After thirty years of elves, wolves, wars, magic, and even time-travel, Wendy and Richard Pini’s epic fantasy Elfquest begins its “Final Quest” at its new publisher, Dark Horse Comics. First published in 1978, Elfquest is the brainchild of the Pinis, with nearly every title in the series written by the pair and illustrated by Wendy. The Pinis boldly discarded the traditional image of elves as tall, ethereal beings in the first issue’s bloody introduction, instead focusing on the short, feral-looking hunters known as the Wolfriders. For readers sick of worn-out Tolkien imitators, Elfquest was a breath of fresh air, and Wendy Pini was one of the first American comic book artists to be influenced by Japanese manga like Lone Wolf and Cub and Kamui. (Sometimes dismissed at first glance as “kiddy stuff” due to the big-eyed elves, Elfquest deals with mature themes no less than war, prejudice, and, um, orgies.)
The “Original Quest” begins with Cutter, the young, hotheaded chief of the Wolfriders, leading his tribe to sanctuary after a fiery battle with their human enemies destroys their home. Cutter encounters the peaceful, desert-dwelling Sun Folk–including his true love Leetah and lifelong rival Rayek–and the Wolfriders learn that they are not the last of their kind. Cutter becomes a visionary leader, determined to discover and unite the elves scattered across the World of Two Moons. His journey leads him to the Gliders, flying elves dominated by the menacing Winnowill, and the fierce arctic tribe of Go-Backs. The Wolfriders and Go-Backs join forces against an enemy army of trolls; the war is costly, but the prize is no less than the elves’ ancestral home, the Palace of the High Ones. There, Cutter uncovers a figure from the past, and the elves’ unearthly origins are revealed
The original quest ran for 21 self-published issues (later reprinted by Marvel and DC Comics), eventually followed by two miniseries. The 90s saw a boom in Elfquest content, as several spin-offs by new writers and artists expanded the universe beyond Cutter and his kin. The results of these issues were mixed, and the Pinis tied up the titles with a final battle against Winnowill. An ongoing anthology simply titled Elfquest brought a creative resurgence (“Dreamtime” is one of the series’ best) but that title ended as well.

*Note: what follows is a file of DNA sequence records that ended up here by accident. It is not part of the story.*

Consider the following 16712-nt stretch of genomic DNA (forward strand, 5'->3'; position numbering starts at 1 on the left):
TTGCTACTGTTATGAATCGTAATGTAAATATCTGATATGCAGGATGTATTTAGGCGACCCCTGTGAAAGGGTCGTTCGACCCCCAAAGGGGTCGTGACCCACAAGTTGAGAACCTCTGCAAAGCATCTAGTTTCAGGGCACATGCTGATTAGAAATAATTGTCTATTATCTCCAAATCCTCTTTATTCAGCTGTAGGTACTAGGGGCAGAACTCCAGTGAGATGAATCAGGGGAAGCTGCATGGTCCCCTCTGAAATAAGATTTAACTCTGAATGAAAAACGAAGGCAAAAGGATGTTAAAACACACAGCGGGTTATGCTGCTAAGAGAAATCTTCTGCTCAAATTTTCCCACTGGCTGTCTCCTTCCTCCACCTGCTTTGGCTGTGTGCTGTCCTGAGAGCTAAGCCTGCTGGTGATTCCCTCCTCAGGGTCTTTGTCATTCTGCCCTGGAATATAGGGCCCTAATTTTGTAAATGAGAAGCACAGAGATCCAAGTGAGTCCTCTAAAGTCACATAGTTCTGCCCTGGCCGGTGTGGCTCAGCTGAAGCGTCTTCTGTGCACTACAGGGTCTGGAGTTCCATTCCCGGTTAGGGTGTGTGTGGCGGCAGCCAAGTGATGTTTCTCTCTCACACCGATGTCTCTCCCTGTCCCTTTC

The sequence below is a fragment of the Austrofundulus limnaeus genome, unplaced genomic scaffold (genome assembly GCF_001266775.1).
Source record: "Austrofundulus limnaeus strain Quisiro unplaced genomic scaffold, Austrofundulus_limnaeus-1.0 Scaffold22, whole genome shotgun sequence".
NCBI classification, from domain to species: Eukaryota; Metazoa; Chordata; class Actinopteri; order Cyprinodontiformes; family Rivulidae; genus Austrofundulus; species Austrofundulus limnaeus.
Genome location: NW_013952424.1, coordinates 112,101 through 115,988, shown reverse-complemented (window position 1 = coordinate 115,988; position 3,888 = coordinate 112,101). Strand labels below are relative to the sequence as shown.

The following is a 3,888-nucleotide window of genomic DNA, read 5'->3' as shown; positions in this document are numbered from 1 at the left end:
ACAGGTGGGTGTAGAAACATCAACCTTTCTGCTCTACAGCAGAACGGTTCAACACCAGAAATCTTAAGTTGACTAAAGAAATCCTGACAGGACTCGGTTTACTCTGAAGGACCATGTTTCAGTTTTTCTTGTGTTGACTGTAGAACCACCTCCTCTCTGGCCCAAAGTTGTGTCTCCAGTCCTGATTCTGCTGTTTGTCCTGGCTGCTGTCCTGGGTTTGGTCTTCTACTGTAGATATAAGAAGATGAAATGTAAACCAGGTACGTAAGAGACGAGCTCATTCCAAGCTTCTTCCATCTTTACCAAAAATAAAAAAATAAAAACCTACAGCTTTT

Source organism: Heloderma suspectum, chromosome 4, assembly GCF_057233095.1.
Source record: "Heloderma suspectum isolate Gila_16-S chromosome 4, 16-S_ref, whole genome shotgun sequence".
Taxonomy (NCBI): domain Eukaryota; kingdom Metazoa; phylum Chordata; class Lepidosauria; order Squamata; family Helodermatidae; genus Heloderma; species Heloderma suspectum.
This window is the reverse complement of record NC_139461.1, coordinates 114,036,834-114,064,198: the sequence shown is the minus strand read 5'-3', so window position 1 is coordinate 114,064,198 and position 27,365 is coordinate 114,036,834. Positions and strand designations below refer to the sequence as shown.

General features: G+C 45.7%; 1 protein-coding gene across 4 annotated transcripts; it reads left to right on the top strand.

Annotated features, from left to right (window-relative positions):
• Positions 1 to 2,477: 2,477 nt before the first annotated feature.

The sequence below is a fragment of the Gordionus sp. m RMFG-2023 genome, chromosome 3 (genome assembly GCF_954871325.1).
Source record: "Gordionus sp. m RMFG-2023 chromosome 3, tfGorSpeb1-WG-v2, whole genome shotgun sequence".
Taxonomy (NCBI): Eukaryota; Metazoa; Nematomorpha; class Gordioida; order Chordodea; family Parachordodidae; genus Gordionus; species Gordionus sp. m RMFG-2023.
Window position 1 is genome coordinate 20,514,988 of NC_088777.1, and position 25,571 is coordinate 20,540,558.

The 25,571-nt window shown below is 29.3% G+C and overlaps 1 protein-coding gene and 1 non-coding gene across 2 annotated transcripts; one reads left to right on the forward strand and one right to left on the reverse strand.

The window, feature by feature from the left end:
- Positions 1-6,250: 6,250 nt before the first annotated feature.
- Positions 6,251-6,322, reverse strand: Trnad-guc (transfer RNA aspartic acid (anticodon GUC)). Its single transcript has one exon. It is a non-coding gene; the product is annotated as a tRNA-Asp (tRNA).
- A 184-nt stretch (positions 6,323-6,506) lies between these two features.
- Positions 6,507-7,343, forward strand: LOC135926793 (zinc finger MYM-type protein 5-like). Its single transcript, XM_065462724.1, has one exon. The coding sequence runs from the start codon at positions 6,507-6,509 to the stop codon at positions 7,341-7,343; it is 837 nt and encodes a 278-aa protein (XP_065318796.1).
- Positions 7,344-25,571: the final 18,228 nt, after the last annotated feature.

The Elfquest publishing schedule became sporadic in the 21st century–a publishing deal with DC Comics led to new works “The Searcher and The Sword” and “The Discovery” (where the Wolfriders meet the Wavedancers–yep, mer-elves), but also disastrously awful reprints of the first series that reformatted Wendy Pini’s original artwork. The Pinis had promised fans a story called “The Final Quest” for over a decade, before the first pages of the prologue began serialization online at Boing Boing, of all places. (Cutter’s damn quest takes him everywhere.) Despite these ups and downs, Elfquest has maintained a thriving cult following for over three decades.
Now, after all these years, “The Final Quest” is here.
Time has passed. Cutter is now a grandfather, the elves are united, and the Wolfriders dwell beside the magical Palace of the High Ones, but peace isn’t perfect. Life in the palace grants security and serenity, but also stagnation and complacency, and it’s the antithesis of the “Way” of the Wolfriders that’s guided them to this point. The Wolfriders have typically led short, brutal lives, but they represent freedom and choice.
Elfquest has never been a standard “good vs. evil” fantasy, and the central conflict here may be the choice between mortality and immortality. Caught in the crossroads is Moonshade, who considers a choice that may separate her from her lifemate Strongbow forever. Moonshade and Strongbow have always been the “old married couple” of the series: steadfast, joined-at-the-hip, and dedicated to the Way. It’s to the Pinis’ credit that they’re not afraid to challenge the status quo and make us question what we know about their characters. Will Cutter’s tribe die as Wolfriders, or will they become something else?